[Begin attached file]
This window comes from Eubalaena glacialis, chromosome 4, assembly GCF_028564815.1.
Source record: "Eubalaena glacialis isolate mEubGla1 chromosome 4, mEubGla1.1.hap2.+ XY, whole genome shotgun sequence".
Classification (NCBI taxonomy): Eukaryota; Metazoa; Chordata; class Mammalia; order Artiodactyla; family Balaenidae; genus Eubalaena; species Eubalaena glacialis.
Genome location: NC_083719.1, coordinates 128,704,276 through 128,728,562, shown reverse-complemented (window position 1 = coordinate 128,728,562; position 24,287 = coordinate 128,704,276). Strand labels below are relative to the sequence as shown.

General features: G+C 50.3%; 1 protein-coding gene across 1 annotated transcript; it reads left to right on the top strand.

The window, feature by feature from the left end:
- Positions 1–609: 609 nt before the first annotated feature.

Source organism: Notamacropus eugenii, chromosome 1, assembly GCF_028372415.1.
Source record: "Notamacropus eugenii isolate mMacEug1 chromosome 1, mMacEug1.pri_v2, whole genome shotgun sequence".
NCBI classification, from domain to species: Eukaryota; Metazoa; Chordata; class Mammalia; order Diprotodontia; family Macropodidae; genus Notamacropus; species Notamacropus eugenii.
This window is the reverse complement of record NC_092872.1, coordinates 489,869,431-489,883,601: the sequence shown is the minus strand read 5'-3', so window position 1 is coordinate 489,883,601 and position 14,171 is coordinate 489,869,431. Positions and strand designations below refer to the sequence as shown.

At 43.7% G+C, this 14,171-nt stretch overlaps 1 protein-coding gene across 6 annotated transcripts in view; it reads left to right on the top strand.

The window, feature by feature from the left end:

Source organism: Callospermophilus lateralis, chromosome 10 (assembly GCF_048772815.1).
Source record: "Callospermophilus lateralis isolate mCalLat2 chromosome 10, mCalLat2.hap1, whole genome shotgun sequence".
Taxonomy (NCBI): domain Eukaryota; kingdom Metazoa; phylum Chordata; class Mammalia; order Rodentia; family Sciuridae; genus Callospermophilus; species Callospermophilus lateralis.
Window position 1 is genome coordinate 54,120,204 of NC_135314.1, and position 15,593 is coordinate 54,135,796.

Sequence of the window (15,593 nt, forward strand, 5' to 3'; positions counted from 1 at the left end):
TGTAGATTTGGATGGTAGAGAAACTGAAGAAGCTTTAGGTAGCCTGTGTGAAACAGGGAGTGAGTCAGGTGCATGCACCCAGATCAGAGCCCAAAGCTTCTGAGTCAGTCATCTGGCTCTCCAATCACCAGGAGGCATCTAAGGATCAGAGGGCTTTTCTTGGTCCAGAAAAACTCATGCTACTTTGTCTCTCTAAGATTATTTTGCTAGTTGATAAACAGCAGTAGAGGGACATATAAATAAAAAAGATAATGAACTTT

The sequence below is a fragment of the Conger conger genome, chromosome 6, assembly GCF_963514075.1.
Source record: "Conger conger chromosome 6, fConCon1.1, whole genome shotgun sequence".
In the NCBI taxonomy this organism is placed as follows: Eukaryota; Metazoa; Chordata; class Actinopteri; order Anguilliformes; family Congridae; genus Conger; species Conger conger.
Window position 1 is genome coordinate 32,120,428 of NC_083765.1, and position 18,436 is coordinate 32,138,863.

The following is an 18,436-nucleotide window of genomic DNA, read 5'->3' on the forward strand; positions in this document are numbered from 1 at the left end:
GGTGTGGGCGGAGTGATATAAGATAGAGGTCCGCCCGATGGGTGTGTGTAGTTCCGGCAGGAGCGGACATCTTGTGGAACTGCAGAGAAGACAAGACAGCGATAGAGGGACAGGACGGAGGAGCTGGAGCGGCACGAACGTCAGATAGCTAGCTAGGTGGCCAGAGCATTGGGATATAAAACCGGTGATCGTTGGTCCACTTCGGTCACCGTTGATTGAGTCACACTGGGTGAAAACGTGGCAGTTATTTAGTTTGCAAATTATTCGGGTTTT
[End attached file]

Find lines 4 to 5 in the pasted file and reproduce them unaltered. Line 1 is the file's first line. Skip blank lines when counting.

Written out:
Genome location: NC_083719.1, coordinates 128,704,276 through 128,728,562, shown reverse-complemented (window position 1 = coordinate 128,728,562; position 24,287 = coordinate 128,704,276). Strand labels below are relative to the sequence as shown.

General features: G+C 50.3%; 1 protein-coding gene across 1 annotated transcript; it reads left to right on the top strand.